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Lesions may appear anywhere on the body including scalp, palms and soles. Urticarial wheals are very itchy and patients tend to rub rather than scratch, hence excoriation marks are not seen. Headache, dizziness, hoarseness of voice, shortness of breath, nausea, vomiting and abdominal pain may occur as concomitant systemic manifestations of severe episodes of urticaria. Although patients with autoimmune antibodies have no distinctive diagnostic clinical features, the diagnosis of chronic autoimmune urticaria often can be suspected from a past or family history of autoimmune diseases, especially thyroiditis. A European panel on allergic diseases has suggested an assessment tool for scoring severity of disease in urticaria [30] presented in [Table 1]. Histopathological findings of urticarial wheals are usually nonspecific, comprising of vascular and lymphatic dilatation, edema and a variable perivascular cellular dermal infiltrate. The spectrum of cellular changes depends upon the age of the wheels and their underlying cause. [31] Histological examination in autoimmune urticaria shows pronounced eosinophil degranulation in older lesions compared with nonautoimmune cases. [32] A diagnostic algorithm based on recommendations of the British Society for Allergy and Clinical Immunology is illustrated in [Figure 4] and [Figure 5].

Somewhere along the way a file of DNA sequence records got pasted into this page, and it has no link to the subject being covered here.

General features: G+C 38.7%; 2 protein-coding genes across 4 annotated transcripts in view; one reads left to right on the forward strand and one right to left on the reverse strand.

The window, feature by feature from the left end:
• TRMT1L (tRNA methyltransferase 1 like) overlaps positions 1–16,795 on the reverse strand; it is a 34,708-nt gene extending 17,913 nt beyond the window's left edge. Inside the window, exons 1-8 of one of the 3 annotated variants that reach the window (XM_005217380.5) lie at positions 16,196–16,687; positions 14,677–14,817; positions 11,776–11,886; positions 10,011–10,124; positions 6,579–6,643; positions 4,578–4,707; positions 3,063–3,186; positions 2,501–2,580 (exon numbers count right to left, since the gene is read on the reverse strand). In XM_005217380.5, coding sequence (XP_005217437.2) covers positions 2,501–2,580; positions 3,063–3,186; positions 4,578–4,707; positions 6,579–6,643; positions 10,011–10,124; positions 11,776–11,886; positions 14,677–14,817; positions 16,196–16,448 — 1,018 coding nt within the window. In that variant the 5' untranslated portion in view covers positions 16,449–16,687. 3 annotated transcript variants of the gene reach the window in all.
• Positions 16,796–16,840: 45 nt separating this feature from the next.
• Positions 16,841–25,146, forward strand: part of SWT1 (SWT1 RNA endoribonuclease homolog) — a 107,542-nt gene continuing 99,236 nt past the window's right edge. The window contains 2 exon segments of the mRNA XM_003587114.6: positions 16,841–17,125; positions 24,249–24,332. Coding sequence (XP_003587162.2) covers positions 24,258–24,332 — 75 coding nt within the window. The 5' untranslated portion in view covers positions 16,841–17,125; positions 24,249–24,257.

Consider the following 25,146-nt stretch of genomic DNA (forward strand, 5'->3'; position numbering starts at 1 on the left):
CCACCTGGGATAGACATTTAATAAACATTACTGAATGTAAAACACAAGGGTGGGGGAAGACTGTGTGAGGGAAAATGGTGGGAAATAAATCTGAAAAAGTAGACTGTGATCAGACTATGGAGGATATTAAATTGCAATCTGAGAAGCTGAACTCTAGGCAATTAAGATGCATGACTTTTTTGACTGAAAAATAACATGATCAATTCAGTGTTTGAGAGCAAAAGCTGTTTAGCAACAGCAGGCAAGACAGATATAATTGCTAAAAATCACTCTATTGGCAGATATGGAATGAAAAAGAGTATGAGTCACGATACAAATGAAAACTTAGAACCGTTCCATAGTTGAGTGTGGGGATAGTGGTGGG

Figure 4: Algorithm for differential diagnosis and approach to chronic urticarial

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Figure 5: Facial and palpebral angioedema

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Table 1: Severity score in urticaria

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   Investigations Top

In spite of extensive laboratory investigations, 50% cases of chronic urticaria remain idiopathic. [33] An elevated ESR suggests the possibility of an underlying systemic disease and eosinophilia should prompt a search for parasitic diseases. Screening test for thyroid function and antithyroid peroxidase and antithyroglobulin antibodies may be carried out in candidate patients.

Positive autologous serum skin test (ASST) [34] suggests an underlying autoimmune mechanism. Confirmation is needed by in vitro testing of the patient's serum for the anti-FCeRIa or the anti-IgE auto antibodies. In vitro 'the basophil histamine release assay [35] is currently the gold standard for detecting functional auto antibodies. A diagnosis of C1 esterase inhibitor deficiency should be suspected in the light of C4 hypocomplementemia and angioedema alone. [36]

   Management Top